新板 窮理図解

What do you do when you are not doing research?
      I’ve always enjoyed spending time with my wife. After the birth of my daughter two years ago, my family life is even more fulfilling. However, I don’t feel that time with my family is separate from the time I spend doing mathematics. I feel I’m thinking in the same way – when engaging in research, dealing with my students, or enjoying playing with my daughter. Dealing equally with mathematics and my dearest daughter may sound as though I am a bit too cold as a father, but I feel that I have the same great affection for mathematics as I do for my daughter.
      Thinking about the essentials of how to associate with or how to establish proper relationships with people has become so much fun that having such an abstract perspective or a mindset based on mathematical speculation is now almost a hobby for me.
      On the other hand, we have to remain cautious about careless generalizations disregarding reality and actual phenomena. For example, one could cause a disaster by dogmatically applying a general educational principal in a certain teaching situation without fully understanding the principals involved or the subtlety of the situation. The reason I believe many people are weary of arguments coming from abstract theory is the prevalence of such careless generalizations. When we use an abstract theory in mathematics, we check very strictly that the specific situation satisfies the conditions making the abstract theory applicable. I think it is very important to form the habit of checking rigorously in each specific situation to see if abstract argument is indeed applicable.

What do you think are good points of Keio University?
      First of all, the students are very highly motivated. While I was staying in France in 2007, I had the opportunity to participate in a number theory workshop known as the UK-Japan Winter School jointly sponsored by Cambridge and Keio universities. I was very impressed with the enthusiasm of Keio students.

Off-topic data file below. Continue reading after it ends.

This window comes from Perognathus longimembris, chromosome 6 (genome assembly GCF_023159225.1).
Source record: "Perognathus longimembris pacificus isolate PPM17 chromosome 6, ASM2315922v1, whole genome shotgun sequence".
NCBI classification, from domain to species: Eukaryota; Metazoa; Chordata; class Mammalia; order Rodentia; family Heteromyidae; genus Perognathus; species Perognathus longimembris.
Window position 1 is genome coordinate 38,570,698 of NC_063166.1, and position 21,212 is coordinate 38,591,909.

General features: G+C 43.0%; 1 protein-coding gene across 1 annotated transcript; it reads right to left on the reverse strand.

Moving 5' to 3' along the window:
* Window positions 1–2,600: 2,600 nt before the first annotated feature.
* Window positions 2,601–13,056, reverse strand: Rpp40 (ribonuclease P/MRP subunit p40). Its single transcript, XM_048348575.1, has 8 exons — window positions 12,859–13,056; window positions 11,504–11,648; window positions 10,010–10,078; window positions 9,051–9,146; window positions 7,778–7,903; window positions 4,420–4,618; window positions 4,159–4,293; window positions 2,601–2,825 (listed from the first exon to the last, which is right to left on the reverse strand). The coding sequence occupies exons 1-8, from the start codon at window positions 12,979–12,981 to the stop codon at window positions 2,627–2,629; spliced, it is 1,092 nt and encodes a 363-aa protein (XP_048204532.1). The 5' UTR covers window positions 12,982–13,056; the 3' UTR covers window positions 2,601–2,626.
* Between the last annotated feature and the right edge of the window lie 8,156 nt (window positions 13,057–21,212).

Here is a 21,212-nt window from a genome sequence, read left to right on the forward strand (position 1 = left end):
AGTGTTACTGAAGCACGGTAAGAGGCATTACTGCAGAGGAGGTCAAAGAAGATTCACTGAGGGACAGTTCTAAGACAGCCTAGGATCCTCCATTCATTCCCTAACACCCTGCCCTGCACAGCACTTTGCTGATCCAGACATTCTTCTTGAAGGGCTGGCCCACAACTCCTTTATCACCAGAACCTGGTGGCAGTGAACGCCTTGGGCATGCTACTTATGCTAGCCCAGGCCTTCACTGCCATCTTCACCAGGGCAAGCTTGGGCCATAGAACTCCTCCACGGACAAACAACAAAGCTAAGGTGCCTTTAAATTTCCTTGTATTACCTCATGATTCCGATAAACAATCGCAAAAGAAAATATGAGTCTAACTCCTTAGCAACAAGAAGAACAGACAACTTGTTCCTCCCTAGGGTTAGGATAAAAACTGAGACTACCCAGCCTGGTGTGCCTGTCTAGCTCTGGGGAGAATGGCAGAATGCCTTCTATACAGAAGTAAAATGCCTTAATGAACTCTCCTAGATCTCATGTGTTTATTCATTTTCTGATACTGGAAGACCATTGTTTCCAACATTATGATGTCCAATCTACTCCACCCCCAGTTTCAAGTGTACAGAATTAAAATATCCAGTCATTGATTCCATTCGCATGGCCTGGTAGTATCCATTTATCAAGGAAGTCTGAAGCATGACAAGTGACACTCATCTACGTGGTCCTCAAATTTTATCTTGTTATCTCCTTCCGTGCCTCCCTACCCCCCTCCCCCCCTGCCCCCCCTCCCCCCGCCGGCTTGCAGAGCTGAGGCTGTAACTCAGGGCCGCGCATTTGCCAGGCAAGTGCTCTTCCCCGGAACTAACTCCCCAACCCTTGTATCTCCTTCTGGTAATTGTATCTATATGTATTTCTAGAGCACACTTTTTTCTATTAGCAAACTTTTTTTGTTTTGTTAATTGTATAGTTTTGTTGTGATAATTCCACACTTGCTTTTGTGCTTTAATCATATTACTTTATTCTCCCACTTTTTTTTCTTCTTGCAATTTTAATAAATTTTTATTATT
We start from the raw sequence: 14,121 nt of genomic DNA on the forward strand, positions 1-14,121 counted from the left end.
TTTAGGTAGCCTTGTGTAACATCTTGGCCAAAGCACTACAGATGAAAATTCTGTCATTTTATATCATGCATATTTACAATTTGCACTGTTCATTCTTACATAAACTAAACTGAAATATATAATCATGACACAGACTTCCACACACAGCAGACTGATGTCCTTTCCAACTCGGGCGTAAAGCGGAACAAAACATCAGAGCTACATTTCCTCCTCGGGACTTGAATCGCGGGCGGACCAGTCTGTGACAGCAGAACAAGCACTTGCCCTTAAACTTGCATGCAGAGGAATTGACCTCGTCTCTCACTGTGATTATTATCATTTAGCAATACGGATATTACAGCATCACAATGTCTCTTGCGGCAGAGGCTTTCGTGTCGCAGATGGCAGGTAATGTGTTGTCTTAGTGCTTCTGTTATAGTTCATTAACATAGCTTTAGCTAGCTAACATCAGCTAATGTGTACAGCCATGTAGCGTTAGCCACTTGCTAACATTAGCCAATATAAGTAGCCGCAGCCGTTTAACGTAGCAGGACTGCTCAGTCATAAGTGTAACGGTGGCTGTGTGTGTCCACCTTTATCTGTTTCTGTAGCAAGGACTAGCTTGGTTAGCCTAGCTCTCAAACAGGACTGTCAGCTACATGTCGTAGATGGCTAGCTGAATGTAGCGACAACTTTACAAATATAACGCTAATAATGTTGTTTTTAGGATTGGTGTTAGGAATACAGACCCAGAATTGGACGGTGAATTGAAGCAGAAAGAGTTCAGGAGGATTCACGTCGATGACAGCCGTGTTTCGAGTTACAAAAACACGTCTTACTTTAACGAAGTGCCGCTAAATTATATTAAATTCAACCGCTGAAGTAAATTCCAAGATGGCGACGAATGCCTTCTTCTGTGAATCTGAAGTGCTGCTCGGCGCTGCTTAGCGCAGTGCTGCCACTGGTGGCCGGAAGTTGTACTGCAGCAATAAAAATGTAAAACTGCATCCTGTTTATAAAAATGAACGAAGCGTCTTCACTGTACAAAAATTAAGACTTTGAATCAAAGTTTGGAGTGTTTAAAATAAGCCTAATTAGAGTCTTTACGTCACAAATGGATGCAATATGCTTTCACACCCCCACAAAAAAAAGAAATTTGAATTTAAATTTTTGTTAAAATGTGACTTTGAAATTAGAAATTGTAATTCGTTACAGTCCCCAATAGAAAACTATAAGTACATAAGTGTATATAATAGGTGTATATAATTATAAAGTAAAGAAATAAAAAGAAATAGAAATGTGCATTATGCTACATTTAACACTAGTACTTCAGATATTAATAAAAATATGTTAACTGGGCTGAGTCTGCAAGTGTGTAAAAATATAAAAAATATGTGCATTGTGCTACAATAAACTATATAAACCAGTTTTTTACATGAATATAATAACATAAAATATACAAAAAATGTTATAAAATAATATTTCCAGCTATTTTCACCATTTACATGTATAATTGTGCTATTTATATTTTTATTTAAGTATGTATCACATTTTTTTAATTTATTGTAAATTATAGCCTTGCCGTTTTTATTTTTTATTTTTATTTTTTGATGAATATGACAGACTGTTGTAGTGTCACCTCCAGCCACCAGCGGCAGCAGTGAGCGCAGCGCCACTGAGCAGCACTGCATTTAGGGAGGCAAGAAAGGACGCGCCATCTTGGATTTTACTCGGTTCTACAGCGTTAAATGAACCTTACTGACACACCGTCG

At many Japanese universities, the department of mathematics belongs to the faculty of science. Furthermore, at the University of Tokyo where I studied and Nagoya University where I previously worked, Mathematics belonged to an independent graduate school, which made me feel somewhat isolated from other departments. At Keio University, the Department of Mathematics belongs to the Faculty of Science and Technology, allowing us to be in close contact with the technological departments. I have many opportunities to discuss with faculty from other departments – an advantage creating a health synergy between science and technology. Such a campus environment is probably one reason we have many creative and lively students.

Some words from students
Student A : Prof. Bannai is free of the stereotypical image of a mathematician. He is always willing to advise us even on simple questions and is open-minded enough to take interest in what we say or ask. This broad-mindedness makes his character very attractive. During lectures, he is very enthusiastic and inspires us to study mathematics. When we become stuck with a problem, he kindly gives us hints, often in a subtle manner, to help us along.
Student B : Prof. Bannai is fond of new things and is active enough to get out of campus to check it out himself. Recently he told us about visiting a manufacturer’s showroom in trying an electronic whiteboard; after returning to the lab he enthusiastically explained his impression of the whiteboard. He talks about his interest openly, and laughs when he finds something truly interesting. He is very friendly and reliable mentor.

(Reporter & and text writer: Kaoru Watanabe)